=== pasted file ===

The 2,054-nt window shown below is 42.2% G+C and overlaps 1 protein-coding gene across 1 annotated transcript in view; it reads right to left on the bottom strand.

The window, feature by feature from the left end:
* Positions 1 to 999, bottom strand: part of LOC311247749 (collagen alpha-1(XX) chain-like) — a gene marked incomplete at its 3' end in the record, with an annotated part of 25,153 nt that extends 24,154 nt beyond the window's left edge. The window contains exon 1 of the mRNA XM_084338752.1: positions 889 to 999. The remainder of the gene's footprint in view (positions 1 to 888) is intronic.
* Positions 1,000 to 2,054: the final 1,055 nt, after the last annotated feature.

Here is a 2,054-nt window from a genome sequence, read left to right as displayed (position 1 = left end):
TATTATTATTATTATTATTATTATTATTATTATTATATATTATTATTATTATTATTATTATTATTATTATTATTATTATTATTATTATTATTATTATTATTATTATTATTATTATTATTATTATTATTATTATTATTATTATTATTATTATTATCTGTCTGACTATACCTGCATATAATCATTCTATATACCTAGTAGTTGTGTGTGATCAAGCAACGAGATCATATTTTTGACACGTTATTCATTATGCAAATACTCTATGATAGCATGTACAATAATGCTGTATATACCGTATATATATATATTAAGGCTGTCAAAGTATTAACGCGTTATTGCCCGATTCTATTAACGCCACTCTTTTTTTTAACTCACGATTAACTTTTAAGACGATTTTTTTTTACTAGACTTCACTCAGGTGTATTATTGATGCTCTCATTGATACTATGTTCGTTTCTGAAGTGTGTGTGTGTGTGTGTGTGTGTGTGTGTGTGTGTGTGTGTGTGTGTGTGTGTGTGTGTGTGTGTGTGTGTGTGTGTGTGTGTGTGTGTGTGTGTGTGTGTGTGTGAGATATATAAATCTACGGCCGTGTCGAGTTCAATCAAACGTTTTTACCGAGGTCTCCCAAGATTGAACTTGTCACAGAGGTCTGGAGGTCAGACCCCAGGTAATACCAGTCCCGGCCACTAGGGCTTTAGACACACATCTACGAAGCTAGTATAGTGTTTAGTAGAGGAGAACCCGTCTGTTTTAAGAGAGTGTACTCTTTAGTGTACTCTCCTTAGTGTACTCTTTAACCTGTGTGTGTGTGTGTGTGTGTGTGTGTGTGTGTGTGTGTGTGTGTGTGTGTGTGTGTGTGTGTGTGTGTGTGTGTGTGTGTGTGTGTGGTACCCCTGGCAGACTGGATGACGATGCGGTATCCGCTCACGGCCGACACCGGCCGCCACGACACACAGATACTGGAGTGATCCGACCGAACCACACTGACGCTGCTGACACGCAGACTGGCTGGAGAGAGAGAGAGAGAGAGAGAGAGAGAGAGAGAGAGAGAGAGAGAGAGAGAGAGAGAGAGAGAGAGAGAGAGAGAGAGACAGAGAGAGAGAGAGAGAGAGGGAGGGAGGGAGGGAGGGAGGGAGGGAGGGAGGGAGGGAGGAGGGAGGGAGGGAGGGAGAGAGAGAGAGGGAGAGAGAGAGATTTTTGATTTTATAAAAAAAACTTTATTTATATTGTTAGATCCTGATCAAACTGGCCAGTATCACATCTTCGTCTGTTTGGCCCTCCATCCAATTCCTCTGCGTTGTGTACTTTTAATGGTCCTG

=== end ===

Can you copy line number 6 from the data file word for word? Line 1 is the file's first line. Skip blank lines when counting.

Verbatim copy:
TATTATTATTATTATTATTATTATTATTATTATTATATATTATTATTATTATTATTATTATTATTATTATTATTATTATTATTATTATTATTATTATTATTATTATTATTATTATTATTATTATTATTATTATTATTATTATTATTATTATTATCTGTCTGACTATACCTGCATATAATCATTCTATATACCTAGTAGTTGTGTGTGATCAAGCAACGAGATCATATTTTTGACACGTTATTCATTATGCAAATACTCTATGATAGCATGTACAATAATGCTGTATATACCGTATATATATATATTAAGGCTGTCAAAGTATTAACGCGTTATTGCCCGATTCTATTAACGCCACTCTTTTTTTTAACTCACGATTAACTTTTAAGACGATTTTTTTTTACTAGACTTCACTCAGGTGTATTATTGATGCTCTCATTGATACTATGTTCGTTTCTGAAGTGTGTGTGTGTGTGTGTGTGTGTGTGTGTGTGTGTGTGTGTGTGTGTGTGTGTGTGTGTGTGTGTGTGTGTGTGTGTGTGTGTGTGTGTGTGTGTGTGTGTGTGTGAGATATATAAATCTACGGCCGTGTCGAGTTCAATCAAACGTTTTTACCGAGGTCTCCCAAGATTGAACTTGTCACAGAGGTCTGGAGGTCAGACCCCAGGTAATACCAGTCCCGGCCACTAGGGCTTTAGACACACATCTACGAAGCTAGTATAGTGTTTAGTAGAGGAGAACCCGTCTGTTTTAAGAGAGTGTACTCTTTAGTGTACTCTCCTTAGTGTACTCTTTAACCTGTGTGTGTGTGTGTGTGTGTGTGTGTGTGTGTGTGTGTGTGTGTGTGTGTGTGTGTGTGTGTGTGTGTGTGTGTGTGTGTGTGTGTGGTACCCCTGGCAGACTGGATGACGATGCGGTATCCGCTCACGGCCGACACCGGCCGCCACGACACACAGATACTGGAGTGATCCGACCGAACCACACTGACGCTGCTGACACGCAGACTGGCTGGAGAGAGAGAGAGAGAGAGAGAGAGAGAGAGAGAGAGAGAGAGAGAGAGAGAGAGAGAGAGAGAGAGAGAGAGAGAGAGACAGAGAGAGAGAGAGAGAGAGGGAGGGAGGGAGGGAGGGAGGGAGGGAGGGAGGGAGGGAGGAGGGAGGGAGGGAGGGAGAGAGAGAGAGGGAGAGAGAGAGATTTTTGATTTTATAAAAAAAACTTTATTTATATTGTTAGATCCTGATCAAACTGGCCAGTATCACATCTTCGTCTGTTTGGCCCTCCATCCAATTCCTCTGCGTTGTGTACTTTTAATGGTCCTG